The Concept of Synergy
Synergy is defined as the mutually cooperating action of separate substances that together produce an effect greater than that of any component taken alone. The combined effect is greater than the sum of the two pars taken separately.
In spite of all the research that takes place regarding the movement of stock prices, in spite of all the data available to investors, and in spite of all the charts produced by all the computers traders use, the simple fact remains that there are no “perfect” stock market indicator-d probably not even any near-perfect indicators. Every so often, some indicator becomes popular, usually after only two or three successful predictions. For example, based on a just a few major market cycles that took place after World War II, it was assumed that bear markets “must” take place when dividend yields for stocks decline to below 3% or when price/eamings ratio: rise to 21 or 22. These parameters, which indicated the bear markets of 1966, 1969 and 1970, for example, were again approached during the mid-1990s. However, the time around, the Standard & Poor’s 500 Index did not see its bull market end until the year 2000, by which time its price/eamings ratio had risen to 46 and its dividens yield had declined to just a touch above 1%.
In any event, even if a perfect indicator were discovered, sooner or later its com ponents would become known, with its effectiveness dissipating as investors begar to follow it en masse. (Where would the sellers come from if every investor became a simultaneous buyer?) The simple fact is that, at best, market forecasting is a matter not of perfection, but of probabilities. A realistic set of goals is to be right more often than wrong, to develop the emotional willingness and technical ability to recognize quickly when we are wrong and to take appropriate action, even if that means accepting a stock market loss. (Generally, the best losses in the stock marke are the losses quickly taken.)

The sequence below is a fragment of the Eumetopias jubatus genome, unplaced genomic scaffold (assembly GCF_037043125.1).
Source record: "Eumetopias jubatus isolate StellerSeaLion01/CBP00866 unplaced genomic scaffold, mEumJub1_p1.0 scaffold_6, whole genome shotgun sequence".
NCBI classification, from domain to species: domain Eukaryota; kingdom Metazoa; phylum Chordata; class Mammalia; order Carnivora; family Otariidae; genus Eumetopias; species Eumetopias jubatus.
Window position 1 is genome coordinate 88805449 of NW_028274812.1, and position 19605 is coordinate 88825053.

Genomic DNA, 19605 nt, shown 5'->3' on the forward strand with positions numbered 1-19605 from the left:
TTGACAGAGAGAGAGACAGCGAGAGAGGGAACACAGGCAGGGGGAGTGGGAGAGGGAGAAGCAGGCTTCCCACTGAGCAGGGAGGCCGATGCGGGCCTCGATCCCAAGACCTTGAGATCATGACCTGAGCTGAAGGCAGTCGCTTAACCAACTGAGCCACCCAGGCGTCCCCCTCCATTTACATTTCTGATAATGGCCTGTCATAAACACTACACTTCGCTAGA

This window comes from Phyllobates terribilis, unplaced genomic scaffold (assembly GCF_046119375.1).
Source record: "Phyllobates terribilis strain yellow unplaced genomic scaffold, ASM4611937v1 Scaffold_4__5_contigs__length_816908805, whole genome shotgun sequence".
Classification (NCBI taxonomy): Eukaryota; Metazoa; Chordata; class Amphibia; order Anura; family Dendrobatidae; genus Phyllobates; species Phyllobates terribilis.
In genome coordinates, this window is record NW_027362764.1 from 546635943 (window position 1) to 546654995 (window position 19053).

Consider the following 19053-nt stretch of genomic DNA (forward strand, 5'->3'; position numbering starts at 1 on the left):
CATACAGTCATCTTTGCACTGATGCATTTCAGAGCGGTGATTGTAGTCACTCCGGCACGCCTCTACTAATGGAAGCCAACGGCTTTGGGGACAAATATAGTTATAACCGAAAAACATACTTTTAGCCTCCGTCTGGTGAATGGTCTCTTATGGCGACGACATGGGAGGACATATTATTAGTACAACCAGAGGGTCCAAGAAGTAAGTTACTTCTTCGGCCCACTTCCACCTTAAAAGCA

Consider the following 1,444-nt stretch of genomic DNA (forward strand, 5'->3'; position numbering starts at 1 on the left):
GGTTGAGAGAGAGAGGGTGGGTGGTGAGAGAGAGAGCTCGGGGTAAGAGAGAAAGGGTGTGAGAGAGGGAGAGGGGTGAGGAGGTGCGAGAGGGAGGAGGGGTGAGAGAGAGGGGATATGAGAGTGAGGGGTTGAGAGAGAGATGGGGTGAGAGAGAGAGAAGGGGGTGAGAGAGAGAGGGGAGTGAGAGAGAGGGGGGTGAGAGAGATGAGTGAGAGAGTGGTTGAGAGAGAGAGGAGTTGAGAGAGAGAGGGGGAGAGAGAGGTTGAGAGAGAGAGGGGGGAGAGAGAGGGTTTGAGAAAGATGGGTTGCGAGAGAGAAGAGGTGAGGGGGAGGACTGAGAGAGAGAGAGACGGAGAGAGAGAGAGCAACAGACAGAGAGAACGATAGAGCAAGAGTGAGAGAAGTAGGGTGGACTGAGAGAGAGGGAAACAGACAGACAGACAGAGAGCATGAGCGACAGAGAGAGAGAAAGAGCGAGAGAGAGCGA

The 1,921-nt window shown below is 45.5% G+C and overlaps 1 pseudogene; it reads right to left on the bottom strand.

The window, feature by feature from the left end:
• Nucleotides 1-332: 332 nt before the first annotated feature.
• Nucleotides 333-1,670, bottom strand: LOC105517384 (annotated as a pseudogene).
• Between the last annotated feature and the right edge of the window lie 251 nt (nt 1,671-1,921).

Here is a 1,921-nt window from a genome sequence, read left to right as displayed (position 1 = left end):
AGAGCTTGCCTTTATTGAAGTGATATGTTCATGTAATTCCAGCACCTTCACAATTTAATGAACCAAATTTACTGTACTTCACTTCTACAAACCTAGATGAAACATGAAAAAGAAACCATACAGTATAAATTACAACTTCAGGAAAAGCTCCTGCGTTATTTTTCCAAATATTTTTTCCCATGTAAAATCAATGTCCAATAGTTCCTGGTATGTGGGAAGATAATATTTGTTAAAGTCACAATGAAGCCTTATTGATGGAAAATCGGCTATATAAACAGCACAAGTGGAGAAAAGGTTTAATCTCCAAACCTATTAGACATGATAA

Successful investors are not in the stock market at all times. They assess the probabilities of success as carefully as possible and take positions only when the odds an in their favor. One way to improve the odds is to employ the concept of synergy: The likelihood of a successful trade improves considerably if there are multiple indica tions in favor of the stock market action you are contemplating.
How do synergistic indicators compound the favorable probabilities? Well suppose that there are a number of uncorrelated stock market indicators, each of which tends to be correct 60% of the time and incorrect 40% of the time. That probably about as good a batting average as you are likely to see in a stock mar ket timing indicator. (The indicators should be dissimilar to each other in their construction and concept. Otherwise, they might, in reality, simply be the Sam indicator in disguise.)
You normally trade on one indicator that produces a buy signal, which opt to follow. The probabilities of a successful trade are GOo/-actually, pretty decent for stock market trade, particularly if you have an effective exit strategy.
Instead, you change your strategy and begin to maintain two unrelated market indicators, each of which has a 60% success rate. You initiate a plan by which you will take positions only when both indicators produce confirming signals to support your contemplated market action. What effect is this likely to have on the odds of successful trade? The probability of a profitable trade rises from 60% to 84%. If you maintained three indicators, each of which has a 60% accuracy rate, takin positions only when all three suggest similar action, the odds of a successful trad rise even more, this time to 93.6%.
It follows, then, that you should make serious attempts to confirm buy signals with multiple indicators whenever possible and to look for confirming as well as non confirming indications before taking positions. I shall be emphasizing this concept as we move along.